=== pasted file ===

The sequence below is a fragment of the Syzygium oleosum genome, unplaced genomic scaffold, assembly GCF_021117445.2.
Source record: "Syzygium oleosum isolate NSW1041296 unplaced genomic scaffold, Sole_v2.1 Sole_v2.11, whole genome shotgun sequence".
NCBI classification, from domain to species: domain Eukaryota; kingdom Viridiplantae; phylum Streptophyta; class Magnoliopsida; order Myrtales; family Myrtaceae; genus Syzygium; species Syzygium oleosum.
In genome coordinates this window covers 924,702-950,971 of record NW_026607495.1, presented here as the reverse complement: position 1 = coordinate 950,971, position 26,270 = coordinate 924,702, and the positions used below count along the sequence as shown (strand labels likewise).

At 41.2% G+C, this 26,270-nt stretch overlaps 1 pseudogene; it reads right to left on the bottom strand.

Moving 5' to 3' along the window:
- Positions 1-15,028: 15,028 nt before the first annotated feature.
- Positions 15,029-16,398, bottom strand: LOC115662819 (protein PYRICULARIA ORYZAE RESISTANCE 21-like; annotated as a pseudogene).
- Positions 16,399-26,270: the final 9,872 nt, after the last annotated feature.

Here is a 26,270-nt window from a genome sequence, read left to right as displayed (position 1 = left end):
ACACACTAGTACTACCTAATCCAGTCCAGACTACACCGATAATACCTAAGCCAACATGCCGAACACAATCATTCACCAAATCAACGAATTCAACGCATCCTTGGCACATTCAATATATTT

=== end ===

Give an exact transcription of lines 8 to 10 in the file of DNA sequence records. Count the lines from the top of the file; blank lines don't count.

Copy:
- Positions 15,029-16,398, bottom strand: LOC115662819 (protein PYRICULARIA ORYZAE RESISTANCE 21-like; annotated as a pseudogene).
- Positions 16,399-26,270: the final 9,872 nt, after the last annotated feature.

Here is a 26,270-nt window from a genome sequence, read left to right as displayed (position 1 = left end):